The arbitrator reviewed the collective bargaining agreement and the various medical reports and decided against Mr. Williams. Although the arbitrator found that the collective bargaining agreement reserved to Romano the right to determine employee fitness and ability to work, the arbitrator explicitly stated that Romano must exercise this right in a reasonable and justifiable manner. Given the medical opinions of Mr. Williams' physical fitness and Mr. Williams' agreement in the settlement of his worker's compensation claim that he was 45% disabled, the arbitrator found that Romano's decision not to reinstate Mr. Williams was reasonable and justifiable.
Mr. Williams then filed in the district court a claim under section 301 of the Labor Management Relations Act, 29 U.S.C. § 185, alleging that Romano breached the collective bargaining agreement and that the Union breached its duty of fair representation. These charges stemmed from Mr. Williams' allegation that the Union's officers, as well as the attorney who represented Mr. Williams at the arbitration proceeding, were involved in Windy City Labor Service, a business that provided temporary, non-union workers to Romano. Mr. Williams argues that these actions violated the collective bargaining agreement between Romano and the Union, and that the Union's participation in this affair violated its duty of fair representation. Because the Union's alleged involvement in Windy City was not disclosed until after the arbitration had been completed, Mr. Williams contends that he was deprived of the opportunity to secure his own attorney and to disclose the Union's conflict of interest to the arbitrator.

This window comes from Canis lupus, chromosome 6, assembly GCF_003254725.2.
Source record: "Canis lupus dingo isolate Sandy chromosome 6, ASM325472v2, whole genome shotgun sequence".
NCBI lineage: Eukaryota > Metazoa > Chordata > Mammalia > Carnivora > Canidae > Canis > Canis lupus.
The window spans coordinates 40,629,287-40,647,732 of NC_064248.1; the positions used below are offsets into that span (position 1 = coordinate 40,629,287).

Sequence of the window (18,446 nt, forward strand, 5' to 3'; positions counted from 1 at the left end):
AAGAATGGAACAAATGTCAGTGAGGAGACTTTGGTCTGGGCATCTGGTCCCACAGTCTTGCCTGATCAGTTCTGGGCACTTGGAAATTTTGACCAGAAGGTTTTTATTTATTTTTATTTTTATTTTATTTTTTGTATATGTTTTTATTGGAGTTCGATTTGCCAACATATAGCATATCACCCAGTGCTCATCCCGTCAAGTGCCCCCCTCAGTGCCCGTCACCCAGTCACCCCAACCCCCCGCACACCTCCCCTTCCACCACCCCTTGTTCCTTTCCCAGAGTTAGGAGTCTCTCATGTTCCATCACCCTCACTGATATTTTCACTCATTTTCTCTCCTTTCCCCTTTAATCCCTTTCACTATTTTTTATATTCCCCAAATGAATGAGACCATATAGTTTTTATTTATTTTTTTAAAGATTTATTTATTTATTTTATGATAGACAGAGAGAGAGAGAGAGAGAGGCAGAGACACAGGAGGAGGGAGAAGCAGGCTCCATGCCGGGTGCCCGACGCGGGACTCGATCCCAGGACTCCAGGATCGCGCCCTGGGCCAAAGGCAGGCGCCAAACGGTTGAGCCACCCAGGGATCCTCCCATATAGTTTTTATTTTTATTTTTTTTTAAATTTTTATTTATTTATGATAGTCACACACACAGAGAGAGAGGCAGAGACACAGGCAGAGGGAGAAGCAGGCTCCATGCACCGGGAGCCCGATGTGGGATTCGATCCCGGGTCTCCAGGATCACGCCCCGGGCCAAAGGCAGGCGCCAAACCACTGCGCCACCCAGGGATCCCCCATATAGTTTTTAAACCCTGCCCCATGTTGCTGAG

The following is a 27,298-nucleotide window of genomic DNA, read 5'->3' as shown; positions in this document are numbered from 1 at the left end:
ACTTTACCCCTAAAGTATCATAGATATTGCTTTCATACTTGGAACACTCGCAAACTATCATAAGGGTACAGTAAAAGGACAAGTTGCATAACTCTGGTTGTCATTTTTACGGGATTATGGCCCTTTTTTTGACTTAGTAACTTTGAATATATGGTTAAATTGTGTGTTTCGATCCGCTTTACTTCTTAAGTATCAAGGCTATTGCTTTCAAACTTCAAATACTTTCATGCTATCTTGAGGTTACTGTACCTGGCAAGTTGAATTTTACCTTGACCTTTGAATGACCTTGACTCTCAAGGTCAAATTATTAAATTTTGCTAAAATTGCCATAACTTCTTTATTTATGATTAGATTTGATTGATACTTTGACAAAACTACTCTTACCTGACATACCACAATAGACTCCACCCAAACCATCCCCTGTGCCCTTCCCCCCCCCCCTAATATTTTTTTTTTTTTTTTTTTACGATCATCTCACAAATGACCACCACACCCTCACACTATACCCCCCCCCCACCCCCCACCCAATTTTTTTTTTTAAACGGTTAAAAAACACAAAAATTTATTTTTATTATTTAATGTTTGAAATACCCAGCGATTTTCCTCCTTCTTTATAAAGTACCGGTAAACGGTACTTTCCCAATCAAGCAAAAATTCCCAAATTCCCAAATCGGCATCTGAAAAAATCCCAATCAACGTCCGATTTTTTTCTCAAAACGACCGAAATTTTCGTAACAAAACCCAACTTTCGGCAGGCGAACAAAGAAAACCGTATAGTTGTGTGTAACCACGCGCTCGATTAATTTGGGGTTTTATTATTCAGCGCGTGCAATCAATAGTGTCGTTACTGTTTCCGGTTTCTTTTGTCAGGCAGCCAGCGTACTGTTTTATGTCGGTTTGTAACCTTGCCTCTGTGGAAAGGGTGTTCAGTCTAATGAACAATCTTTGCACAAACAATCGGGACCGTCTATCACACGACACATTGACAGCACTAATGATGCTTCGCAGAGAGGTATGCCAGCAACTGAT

The district court granted the motions to dismiss made by Romano and the Union. The court determined that Mr. Williams had not indicated how the Union's conflict of interest had affected his arbitration. "Mr. Williams' complaint cannot be construed to allege that the arbitrator's award was tainted, since the complaint and its attachments demonstrated that the arbitrator's award was based on relevant and appropriate evidence." Mem. op. at 3. The court thus found Mr. Williams' complaint "doomed to failure." Id.
The applicable procedural standard is a familiar one. In reviewing the dismissal of a complaint for failure to state a claim upon which relief can be granted, our review is de novo. See, e.g., Villegas v. Princeton Farms, Inc., 893 F.2d 919, 924 (7th Cir. 1990). We must determine whether, taking all inferences in favor of the non-moving party, the facts alleged in the complaint would permit recovery. See Conley v. Gibson, 355 U.S. 41, 45-46, 78 S. Ct. 99, 101-102, 2 L. Ed. 2d 80 (1957); Webster v. New Lenox School Dist. No. 122, 917 F.2d 1004, 1005 (7th Cir. 1990).
Here, the plaintiff's complaint seeks to overturn an arbitral award. "Judicial review of a labor arbitration award is very limited." Walters Sheet Metal Corp. v. Sheet Metal Workers Local No. 18, 910 F.2d 1565, 1566 (7th Cir. 1990);1 we uphold such awards provided that the arbitrator attempted to interpret the collective bargaining agreement rather than to apply his own ideas of right and wrong. See Miller Brewing Co. v. Brewery Workers Local Union, 739 F.2d 1159, 1162 (7th Cir. 1984).
The substantive standards are also well settled. Mr. Williams attacks the arbitral award on the ground that the Union breached its duty of fair representation. In order to establish such a claim, a plaintiff must, under the law of this circuit,2